Electric Coffin Looking To Bring Art Into The Seattle Cityscape
Truth be told, the city can be monotonous; the hum-drum of the daily routine can suck all life and vibrancy from you. One of the newest art exhibits in Seattle acknowledged this and wondered, “What can we do about this?”.
Cue the group, Electric Coffin, coming up with Discover + Disrupt, which is a celebration of cityscape art in the literal sense of the word: art in the cityscape. Things like highway signs with polar bears, or special stop signs with racoons.
Electric Coffin, an art collective known for its outlandish and vivid installations strewn across local Seattle, in smaller restaurants, and even major corporate offices like Amazon Seattle. Their intention with the installation was to bring wonder to the everyday.
Co-Founder Stefan Hofmann says that it can be really stressful to travel around Seattle. Let’s be honest, that’s true for a lot of cities, but let’s get back on topic. Hofman says that all the signs in a city either told them what to do or what not to do, and that felt like a shame. What if moving through a city also showed the wonders on the streets?
Another thing they took note of with cityscape art is that a lot of creative energy in a city goes to billboards, and ads, and other forms of advertising; selling something. Hofman believes that to be a waste of energy, perhaps best exemplified by the installation where McDonald’s fries and smashed Budweiser cans surround the phrase “Space Dust”, from Carl Sagan’s assertion that everyone made of cosmic dust, and, the idea that since we’re only around for a short while, we should enjoy our time.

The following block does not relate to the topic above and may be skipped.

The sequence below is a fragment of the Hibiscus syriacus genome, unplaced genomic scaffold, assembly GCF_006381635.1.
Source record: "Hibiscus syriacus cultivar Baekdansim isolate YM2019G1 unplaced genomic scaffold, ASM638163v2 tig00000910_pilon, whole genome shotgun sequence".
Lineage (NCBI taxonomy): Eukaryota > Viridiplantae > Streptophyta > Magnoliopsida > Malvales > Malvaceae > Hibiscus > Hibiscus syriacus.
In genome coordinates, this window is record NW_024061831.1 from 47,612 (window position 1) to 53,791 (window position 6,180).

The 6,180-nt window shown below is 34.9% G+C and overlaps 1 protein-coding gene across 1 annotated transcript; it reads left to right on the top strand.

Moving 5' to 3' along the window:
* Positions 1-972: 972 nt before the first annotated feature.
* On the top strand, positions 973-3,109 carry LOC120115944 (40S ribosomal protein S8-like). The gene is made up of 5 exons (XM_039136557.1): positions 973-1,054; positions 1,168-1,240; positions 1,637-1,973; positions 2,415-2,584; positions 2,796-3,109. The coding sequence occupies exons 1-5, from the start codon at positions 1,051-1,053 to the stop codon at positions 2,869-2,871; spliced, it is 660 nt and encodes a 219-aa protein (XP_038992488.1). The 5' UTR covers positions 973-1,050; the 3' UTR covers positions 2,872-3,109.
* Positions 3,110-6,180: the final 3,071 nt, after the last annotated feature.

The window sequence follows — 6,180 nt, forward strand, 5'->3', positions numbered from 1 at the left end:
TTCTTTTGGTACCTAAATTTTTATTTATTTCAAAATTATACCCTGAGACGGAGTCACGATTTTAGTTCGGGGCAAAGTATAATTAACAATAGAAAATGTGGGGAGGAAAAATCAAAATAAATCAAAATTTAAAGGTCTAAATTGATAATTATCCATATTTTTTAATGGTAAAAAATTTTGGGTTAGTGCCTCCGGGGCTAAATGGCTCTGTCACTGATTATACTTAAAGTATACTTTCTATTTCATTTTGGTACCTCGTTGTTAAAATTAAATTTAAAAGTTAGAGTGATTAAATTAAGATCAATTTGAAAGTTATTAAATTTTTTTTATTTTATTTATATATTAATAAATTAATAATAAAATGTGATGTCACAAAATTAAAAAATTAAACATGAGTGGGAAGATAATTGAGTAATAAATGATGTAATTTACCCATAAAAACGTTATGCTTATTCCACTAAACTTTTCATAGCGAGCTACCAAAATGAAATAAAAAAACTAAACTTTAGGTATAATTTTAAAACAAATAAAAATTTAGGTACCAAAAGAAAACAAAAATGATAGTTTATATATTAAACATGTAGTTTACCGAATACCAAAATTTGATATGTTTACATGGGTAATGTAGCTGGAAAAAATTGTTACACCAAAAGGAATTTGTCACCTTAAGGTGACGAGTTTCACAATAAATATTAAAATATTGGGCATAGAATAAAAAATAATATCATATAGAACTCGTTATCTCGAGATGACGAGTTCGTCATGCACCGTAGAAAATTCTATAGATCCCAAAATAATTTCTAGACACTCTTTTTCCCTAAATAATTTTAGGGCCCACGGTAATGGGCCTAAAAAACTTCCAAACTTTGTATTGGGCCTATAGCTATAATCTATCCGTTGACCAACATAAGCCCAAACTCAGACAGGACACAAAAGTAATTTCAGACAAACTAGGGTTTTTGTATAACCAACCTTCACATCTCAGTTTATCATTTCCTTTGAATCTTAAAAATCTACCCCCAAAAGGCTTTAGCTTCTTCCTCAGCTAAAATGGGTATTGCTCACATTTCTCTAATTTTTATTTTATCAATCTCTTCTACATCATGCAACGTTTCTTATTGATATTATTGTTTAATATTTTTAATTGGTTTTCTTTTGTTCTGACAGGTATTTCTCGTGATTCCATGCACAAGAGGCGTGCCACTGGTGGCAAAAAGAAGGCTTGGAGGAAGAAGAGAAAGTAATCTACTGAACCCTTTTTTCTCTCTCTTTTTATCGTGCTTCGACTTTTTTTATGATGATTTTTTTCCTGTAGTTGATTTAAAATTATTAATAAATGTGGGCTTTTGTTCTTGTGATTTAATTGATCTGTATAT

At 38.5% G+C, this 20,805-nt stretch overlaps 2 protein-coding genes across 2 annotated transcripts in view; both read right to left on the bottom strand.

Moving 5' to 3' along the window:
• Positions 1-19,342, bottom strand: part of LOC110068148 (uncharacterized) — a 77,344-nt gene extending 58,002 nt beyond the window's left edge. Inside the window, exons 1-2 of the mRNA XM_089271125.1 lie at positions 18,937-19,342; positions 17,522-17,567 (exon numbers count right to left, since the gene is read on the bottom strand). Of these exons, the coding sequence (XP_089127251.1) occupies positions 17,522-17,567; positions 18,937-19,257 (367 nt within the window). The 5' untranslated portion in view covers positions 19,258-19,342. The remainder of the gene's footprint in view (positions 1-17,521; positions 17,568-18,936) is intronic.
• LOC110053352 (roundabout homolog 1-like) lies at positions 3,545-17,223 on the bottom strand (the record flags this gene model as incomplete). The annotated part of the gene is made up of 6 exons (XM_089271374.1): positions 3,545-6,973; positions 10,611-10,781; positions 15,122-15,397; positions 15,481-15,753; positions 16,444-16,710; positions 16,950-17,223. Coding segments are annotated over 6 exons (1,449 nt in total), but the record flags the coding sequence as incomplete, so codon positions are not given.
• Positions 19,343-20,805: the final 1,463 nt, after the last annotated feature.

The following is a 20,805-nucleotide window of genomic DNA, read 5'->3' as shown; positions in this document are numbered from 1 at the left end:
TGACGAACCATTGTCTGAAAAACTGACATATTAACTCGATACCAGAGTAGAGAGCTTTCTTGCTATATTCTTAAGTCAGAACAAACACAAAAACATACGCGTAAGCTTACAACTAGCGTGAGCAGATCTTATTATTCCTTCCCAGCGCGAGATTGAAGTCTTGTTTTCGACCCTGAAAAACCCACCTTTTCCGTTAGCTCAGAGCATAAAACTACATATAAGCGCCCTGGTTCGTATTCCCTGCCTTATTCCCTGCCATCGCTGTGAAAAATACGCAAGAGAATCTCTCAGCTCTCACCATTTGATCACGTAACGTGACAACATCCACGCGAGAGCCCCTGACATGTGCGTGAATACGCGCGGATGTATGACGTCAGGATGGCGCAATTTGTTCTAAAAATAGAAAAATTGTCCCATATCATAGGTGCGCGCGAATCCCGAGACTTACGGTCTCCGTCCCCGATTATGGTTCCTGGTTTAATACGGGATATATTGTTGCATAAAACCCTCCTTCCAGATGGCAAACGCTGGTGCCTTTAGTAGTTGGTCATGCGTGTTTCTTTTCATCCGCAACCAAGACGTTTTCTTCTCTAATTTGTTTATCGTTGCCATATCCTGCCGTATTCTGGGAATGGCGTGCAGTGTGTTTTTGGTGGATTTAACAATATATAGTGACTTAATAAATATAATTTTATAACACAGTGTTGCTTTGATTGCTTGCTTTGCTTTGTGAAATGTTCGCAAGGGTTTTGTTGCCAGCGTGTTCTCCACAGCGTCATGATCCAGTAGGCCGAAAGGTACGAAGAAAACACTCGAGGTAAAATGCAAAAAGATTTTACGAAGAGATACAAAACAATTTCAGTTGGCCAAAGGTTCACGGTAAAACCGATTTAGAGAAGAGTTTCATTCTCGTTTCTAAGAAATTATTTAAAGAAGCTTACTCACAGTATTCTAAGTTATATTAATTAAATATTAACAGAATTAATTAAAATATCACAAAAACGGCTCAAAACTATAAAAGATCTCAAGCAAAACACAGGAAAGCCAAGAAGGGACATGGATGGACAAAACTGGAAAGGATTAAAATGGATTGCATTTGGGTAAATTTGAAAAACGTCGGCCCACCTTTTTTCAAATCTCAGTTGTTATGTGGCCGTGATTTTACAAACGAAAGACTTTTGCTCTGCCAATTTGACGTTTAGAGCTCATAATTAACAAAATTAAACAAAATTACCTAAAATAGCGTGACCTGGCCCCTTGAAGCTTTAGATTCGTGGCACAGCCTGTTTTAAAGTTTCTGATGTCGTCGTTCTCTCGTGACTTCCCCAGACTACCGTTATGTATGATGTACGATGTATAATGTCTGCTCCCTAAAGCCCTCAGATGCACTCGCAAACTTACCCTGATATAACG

Another co-founder, Duffy De Armas, says that the idea is to question where art actually fits into city planning. He describes a city as an engineered system built for efficiency, but points out that the entirety of the human experience is not just productivity and efficiency. It’s also about having fun.
They’re also looking to create a sense of artistic uniformity within cities, noting how disjointed it is in Seattle, where old and new buildings sit alongside each other, and people recognize and reflect that. Regardless of the method, the idea, Hofmann explains, is to awaken people to art, to destroy the notion that art should only be to museums and galleries, cordoned off from the rest of daily life.
Seattle’s had some success with these artful initiatives, like the renovations done to the Nord Alley in Pioneer Square, which have seen use in wedding shoots, outdoor movies, and even parties. De Armas says that they just want to take those ideas a bit further forward, put things on light poles, traffic cones, mailboxes and the like, to balance out the nature of municipalities as functional, efficient systems with the natural desire for artistry and creativity.